Lonnie Robertson - His Unheard Recordings
Lonnie was born on the family farm at Longrun, in the green folds of Taney County, some fifty miles southeast of Springfield and near the Arkansas line. The Robertson family in Missouri began with Lonnie’s grandfather coming from Georgia to Webster County in 1860. He began learning guitar as a child from local dance musicians and played for square dances and house parties. Lonnie began playing fiddle at thirteen when he inherited his father Jarrett's violin and began picking up tunes from radio broadcasts and records as well as participating in jam sessions and fiddling for dances. Born on January 8, Lonnie enjoyed fiddling the ironclad American square dance tune, "The Eighth of January," every year on his birthday. Lonnie's first fiddle tunes were the big breakdowns for square dancing that every fiddler is expected to be able to play -- “Arkansas Traveler,” “Tennessee Wagoner,” and “Soldier’s Joy.” He also learned to play tunes from his father in "dischord" (scordatura, cross-tuning), such as “Arkansas Traveler,” “Fisher’s Hornpipe,” “Drunkard’s Hiccups,” “Cluck Old Hen,” “Dry and Dusty,” “and “Cotton-Eyed Joe.”
Robertson's old-time square dance repertoire was vast and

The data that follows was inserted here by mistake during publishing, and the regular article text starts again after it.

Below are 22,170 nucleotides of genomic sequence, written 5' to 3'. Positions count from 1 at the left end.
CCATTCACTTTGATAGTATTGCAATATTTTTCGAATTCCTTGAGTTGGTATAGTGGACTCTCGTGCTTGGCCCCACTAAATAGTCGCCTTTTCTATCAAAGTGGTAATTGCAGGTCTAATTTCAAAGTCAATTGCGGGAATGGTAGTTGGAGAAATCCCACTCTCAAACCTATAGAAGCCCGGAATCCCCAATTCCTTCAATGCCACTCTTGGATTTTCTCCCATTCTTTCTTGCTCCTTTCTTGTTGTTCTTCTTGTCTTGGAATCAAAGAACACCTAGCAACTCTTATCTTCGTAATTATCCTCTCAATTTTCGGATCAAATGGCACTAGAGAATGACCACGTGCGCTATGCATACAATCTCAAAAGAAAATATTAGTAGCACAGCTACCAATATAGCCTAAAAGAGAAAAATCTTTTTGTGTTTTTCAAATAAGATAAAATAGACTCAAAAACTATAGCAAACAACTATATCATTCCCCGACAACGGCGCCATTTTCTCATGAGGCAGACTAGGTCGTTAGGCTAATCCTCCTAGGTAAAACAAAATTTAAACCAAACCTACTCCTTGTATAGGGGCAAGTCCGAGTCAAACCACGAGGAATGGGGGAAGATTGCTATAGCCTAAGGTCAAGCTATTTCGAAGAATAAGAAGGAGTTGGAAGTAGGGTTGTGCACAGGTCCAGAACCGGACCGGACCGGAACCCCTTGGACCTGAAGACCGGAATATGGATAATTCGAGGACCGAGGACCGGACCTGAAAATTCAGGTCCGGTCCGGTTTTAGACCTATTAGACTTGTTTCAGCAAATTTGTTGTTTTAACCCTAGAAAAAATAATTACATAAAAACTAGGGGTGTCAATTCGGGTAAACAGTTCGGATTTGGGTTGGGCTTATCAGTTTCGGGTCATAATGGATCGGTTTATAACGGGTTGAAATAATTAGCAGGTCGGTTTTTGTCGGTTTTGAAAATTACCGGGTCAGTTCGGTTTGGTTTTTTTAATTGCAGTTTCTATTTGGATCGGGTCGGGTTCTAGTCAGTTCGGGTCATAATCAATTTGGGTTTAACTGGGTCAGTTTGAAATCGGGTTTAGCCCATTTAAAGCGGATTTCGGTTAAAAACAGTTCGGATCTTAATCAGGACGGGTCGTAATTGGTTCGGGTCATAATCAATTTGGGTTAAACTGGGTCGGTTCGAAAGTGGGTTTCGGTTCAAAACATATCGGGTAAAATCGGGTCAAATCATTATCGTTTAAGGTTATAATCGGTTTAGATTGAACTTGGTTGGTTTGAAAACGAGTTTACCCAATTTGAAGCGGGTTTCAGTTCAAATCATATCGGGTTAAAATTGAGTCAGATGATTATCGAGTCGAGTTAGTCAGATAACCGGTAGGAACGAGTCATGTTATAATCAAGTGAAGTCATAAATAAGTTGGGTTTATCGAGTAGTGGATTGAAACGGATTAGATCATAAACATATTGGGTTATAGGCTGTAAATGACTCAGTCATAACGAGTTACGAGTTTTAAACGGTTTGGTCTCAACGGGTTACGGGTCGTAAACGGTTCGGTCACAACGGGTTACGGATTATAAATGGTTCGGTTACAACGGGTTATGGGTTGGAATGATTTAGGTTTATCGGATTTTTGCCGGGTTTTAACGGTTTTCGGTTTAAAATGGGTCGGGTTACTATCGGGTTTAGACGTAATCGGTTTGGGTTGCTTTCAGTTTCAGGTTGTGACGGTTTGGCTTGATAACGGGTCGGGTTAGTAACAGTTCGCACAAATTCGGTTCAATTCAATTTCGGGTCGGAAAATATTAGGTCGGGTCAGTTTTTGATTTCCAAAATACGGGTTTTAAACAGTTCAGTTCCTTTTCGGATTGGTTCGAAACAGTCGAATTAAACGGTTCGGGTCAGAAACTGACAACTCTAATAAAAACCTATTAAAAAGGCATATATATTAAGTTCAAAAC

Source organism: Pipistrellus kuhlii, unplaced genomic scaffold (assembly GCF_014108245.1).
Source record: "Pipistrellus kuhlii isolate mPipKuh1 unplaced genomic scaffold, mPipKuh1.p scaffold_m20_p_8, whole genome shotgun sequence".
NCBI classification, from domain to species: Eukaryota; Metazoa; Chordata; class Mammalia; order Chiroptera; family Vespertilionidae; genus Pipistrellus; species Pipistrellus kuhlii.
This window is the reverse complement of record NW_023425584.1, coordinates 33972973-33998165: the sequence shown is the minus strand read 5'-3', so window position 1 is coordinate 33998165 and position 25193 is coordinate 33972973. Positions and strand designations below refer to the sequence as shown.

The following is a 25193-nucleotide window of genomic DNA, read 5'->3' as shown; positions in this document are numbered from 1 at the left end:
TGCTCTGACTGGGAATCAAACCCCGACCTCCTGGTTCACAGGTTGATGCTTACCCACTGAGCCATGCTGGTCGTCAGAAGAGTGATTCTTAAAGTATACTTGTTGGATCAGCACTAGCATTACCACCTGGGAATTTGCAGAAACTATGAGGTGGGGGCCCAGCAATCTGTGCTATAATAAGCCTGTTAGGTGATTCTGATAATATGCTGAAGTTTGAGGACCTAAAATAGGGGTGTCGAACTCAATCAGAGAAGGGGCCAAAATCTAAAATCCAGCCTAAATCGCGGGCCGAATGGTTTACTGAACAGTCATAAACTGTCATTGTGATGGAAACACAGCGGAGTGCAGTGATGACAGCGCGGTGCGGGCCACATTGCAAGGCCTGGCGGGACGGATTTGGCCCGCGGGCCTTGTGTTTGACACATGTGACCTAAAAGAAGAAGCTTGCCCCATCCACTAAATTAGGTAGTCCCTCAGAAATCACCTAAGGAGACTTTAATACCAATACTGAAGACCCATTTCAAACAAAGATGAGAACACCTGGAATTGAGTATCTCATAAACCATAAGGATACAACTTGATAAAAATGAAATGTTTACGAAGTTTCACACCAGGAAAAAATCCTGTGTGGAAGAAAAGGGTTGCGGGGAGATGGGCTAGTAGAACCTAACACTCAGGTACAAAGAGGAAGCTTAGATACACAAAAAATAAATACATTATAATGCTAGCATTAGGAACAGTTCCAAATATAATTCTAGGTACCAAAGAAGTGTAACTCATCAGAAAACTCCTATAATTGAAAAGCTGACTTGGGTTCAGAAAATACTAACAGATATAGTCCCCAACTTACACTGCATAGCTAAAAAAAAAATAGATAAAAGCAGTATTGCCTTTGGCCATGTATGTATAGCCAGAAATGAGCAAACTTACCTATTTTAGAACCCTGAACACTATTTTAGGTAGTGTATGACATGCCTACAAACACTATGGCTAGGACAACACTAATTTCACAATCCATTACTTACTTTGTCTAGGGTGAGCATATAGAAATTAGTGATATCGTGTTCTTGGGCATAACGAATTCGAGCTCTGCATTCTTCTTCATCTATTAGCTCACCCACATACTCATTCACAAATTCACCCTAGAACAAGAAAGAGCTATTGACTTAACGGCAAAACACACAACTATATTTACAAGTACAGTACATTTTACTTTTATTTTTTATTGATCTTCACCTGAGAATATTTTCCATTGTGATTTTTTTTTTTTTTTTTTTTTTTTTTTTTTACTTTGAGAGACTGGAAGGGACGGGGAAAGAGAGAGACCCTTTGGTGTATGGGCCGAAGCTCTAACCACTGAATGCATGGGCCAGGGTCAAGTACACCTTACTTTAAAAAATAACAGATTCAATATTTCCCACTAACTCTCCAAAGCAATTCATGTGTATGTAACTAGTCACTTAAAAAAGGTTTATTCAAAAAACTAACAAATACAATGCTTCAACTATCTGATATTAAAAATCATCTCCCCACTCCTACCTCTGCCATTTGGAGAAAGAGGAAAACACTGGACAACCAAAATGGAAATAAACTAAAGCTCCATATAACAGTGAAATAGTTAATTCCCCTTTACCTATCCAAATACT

varied, and an important feature of his musical life, typical of most old-time fiddlers of his
generation, is that he embraced a variety of styles and genres, from Jazz Age rags and foxtrots
and the old-time square dances and waltzes of his youth, and the emerging genres of western
swing and bluegrass music in the 1940s and 1950s.
Collector-scholar R.P. Christeson, who published two landmark books of fiddle tunes,
considered Lonnie Robertson "the best Missouri fiddler I ever heard." Historian Charles Wolfe
wrote that, for many people in south Missouri, “the name Lonnie Robertson has become
synonymous with old-time fiddling.” Robertson is among the most-documented and recorded
Midwest fiddlers, featured in Drew Beisswenger and Gordon McCann’s Ozarks Fiddle Music
(Mel Bay Publications, 2008), Howard Marshall's Fiddler's Dream (University of Missouri Press,
2012), and other publications. Christeson said of Robertson: “He knew an inordinate number of
good tunes, could play them all well, and probably took more tunes to the cemetery than any
other Missouri fiddler.” When I recorded Lonnie Robertson at his home in Springfield for the
Smithsonian Institution in 1975, he was in his prime and performing in festivals and making
records. His favorite venue remained the "music party" (jam session) with friends in the comfort
and conviviality of a front parlor, porch, or kitchen."
- Cited from this online post about Missouri fiddling HERE.
I think this music should be accessible to anyone and everyone interested, so I've compiled 20 tunes that Lonnie never released on his Caney Mountain Records nor was released by Rounder on "Lonnie's Breakdown" available here.
As the "Dean of Missouri Fiddling" stated in his book, "The Old-Time Fiddler's Repertory", Lonnie probably took more tunes to the cemetery than any other Missouri fiddler. Here's hoping these 20 tune selections get passed around and keep the Lonnie Robertson legacy alive.